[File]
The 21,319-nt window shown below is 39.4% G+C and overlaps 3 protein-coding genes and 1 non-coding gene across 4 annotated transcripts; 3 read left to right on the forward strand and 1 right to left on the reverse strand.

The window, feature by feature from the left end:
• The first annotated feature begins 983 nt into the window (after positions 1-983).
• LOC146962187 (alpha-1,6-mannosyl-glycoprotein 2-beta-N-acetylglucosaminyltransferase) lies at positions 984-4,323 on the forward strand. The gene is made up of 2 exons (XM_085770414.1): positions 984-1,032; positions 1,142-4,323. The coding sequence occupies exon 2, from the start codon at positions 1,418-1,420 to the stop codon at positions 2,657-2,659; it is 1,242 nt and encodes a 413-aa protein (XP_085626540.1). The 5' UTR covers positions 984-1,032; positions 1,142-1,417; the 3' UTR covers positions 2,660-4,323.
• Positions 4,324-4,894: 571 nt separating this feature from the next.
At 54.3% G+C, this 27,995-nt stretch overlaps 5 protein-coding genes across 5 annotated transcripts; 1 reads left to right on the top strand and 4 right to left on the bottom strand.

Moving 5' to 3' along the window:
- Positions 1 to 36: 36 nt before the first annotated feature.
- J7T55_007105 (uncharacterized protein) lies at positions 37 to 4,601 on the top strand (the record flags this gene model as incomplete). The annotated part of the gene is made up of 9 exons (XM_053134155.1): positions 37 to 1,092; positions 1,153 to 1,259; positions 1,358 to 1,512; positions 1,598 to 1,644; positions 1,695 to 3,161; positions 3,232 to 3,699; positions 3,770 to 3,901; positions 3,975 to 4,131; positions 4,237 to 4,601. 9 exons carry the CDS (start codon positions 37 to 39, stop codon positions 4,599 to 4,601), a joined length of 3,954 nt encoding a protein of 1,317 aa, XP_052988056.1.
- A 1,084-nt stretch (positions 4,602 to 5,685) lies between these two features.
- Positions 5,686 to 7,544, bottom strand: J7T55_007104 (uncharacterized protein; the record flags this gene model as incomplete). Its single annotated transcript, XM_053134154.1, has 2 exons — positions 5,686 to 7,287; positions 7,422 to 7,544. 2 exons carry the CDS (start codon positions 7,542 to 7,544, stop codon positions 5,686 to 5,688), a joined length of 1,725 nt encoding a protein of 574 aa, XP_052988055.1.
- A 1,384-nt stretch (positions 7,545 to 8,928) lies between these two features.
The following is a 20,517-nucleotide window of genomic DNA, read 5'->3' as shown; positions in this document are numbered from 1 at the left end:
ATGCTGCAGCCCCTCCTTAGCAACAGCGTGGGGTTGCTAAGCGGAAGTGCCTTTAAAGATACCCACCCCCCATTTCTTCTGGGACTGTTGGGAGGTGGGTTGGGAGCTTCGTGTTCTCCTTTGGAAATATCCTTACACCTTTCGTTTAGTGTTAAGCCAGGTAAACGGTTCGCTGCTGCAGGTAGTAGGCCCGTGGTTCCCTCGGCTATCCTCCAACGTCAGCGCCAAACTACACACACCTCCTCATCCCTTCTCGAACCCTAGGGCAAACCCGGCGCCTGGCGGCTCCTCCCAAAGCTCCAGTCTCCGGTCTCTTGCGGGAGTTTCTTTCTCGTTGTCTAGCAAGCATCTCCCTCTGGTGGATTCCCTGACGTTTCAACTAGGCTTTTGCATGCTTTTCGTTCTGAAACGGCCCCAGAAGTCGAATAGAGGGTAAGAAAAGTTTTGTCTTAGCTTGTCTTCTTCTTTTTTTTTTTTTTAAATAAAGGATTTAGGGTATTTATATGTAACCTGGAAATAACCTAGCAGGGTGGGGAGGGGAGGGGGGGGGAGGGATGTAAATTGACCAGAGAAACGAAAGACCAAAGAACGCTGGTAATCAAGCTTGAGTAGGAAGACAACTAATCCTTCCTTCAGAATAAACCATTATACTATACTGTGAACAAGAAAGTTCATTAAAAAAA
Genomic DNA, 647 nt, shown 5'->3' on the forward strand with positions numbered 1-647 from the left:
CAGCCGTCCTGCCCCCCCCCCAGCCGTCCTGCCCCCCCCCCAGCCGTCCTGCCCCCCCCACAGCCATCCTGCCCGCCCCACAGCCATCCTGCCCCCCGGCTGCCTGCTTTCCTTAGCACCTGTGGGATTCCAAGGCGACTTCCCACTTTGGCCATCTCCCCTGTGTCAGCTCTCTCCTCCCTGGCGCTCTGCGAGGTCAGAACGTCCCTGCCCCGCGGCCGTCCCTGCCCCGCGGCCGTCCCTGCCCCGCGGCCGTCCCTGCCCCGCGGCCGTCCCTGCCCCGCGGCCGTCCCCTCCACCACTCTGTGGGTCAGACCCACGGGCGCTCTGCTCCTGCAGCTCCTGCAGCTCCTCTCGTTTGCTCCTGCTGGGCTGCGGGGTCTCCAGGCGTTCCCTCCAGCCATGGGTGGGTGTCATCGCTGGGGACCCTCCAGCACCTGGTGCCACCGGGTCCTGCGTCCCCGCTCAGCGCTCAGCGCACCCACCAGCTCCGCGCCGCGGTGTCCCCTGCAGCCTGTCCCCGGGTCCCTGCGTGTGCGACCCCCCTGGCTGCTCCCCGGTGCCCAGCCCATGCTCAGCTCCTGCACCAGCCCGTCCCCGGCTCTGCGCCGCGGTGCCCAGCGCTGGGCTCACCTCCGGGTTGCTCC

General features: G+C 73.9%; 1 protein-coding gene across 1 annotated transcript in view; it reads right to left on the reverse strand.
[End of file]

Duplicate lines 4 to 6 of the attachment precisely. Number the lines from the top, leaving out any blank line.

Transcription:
• LOC146962187 (alpha-1,6-mannosyl-glycoprotein 2-beta-N-acetylglucosaminyltransferase) lies at positions 984-4,323 on the forward strand. The gene is made up of 2 exons (XM_085770414.1): positions 984-1,032; positions 1,142-4,323. The coding sequence occupies exon 2, from the start codon at positions 1,418-1,420 to the stop codon at positions 2,657-2,659; it is 1,242 nt and encodes a 413-aa protein (XP_085626540.1). The 5' UTR covers positions 984-1,032; positions 1,142-1,417; the 3' UTR covers positions 2,660-4,323.
• Positions 4,324-4,894: 571 nt separating this feature from the next.
At 54.3% G+C, this 27,995-nt stretch overlaps 5 protein-coding genes across 5 annotated transcripts; 1 reads left to right on the top strand and 4 right to left on the bottom strand.